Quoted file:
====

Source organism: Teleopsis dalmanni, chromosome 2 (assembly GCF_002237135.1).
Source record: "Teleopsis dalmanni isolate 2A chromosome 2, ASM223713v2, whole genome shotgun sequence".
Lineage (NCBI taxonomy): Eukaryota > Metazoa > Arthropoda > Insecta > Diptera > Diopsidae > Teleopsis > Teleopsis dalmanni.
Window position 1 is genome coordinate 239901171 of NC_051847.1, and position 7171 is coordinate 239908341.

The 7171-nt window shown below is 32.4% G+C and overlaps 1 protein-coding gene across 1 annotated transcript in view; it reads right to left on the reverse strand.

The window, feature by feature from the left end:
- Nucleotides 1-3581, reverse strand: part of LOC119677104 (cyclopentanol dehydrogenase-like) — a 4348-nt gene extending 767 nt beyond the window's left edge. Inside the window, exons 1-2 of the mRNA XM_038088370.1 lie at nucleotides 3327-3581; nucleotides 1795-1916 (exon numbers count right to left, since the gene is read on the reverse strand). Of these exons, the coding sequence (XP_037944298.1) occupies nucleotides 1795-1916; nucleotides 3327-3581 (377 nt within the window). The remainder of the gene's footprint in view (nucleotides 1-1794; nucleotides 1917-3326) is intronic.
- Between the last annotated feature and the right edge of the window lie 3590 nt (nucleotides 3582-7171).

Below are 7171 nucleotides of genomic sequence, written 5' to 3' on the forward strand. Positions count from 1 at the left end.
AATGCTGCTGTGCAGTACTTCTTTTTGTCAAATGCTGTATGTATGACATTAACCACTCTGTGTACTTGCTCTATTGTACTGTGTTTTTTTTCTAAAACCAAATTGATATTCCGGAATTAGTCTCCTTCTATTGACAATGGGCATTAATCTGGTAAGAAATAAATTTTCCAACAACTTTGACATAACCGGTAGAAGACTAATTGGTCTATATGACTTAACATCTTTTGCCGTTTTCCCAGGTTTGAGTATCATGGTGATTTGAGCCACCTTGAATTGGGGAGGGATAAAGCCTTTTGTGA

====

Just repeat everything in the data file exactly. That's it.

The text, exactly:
Source organism: Teleopsis dalmanni, chromosome 2 (assembly GCF_002237135.1).
Source record: "Teleopsis dalmanni isolate 2A chromosome 2, ASM223713v2, whole genome shotgun sequence".
Lineage (NCBI taxonomy): Eukaryota > Metazoa > Arthropoda > Insecta > Diptera > Diopsidae > Teleopsis > Teleopsis dalmanni.
Window position 1 is genome coordinate 239901171 of NC_051847.1, and position 7171 is coordinate 239908341.

The 7171-nt window shown below is 32.4% G+C and overlaps 1 protein-coding gene across 1 annotated transcript in view; it reads right to left on the reverse strand.

The window, feature by feature from the left end:
- Nucleotides 1-3581, reverse strand: part of LOC119677104 (cyclopentanol dehydrogenase-like) — a 4348-nt gene extending 767 nt beyond the window's left edge. Inside the window, exons 1-2 of the mRNA XM_038088370.1 lie at nucleotides 3327-3581; nucleotides 1795-1916 (exon numbers count right to left, since the gene is read on the reverse strand). Of these exons, the coding sequence (XP_037944298.1) occupies nucleotides 1795-1916; nucleotides 3327-3581 (377 nt within the window). The remainder of the gene's footprint in view (nucleotides 1-1794; nucleotides 1917-3326) is intronic.
- Between the last annotated feature and the right edge of the window lie 3590 nt (nucleotides 3582-7171).

Below are 7171 nucleotides of genomic sequence, written 5' to 3' on the forward strand. Positions count from 1 at the left end.
AATGCTGCTGTGCAGTACTTCTTTTTGTCAAATGCTGTATGTATGACATTAACCACTCTGTGTACTTGCTCTATTGTACTGTGTTTTTTTTCTAAAACCAAATTGATATTCCGGAATTAGTCTCCTTCTATTGACAATGGGCATTAATCTGGTAAGAAATAAATTTTCCAACAACTTTGACATAACCGGTAGAAGACTAATTGGTCTATATGACTTAACATCTTTTGCCGTTTTCCCAGGTTTGAGTATCATGGTGATTTGAGCCACCTTGAATTGGGGAGGGATAAAGCCTTTTGTGA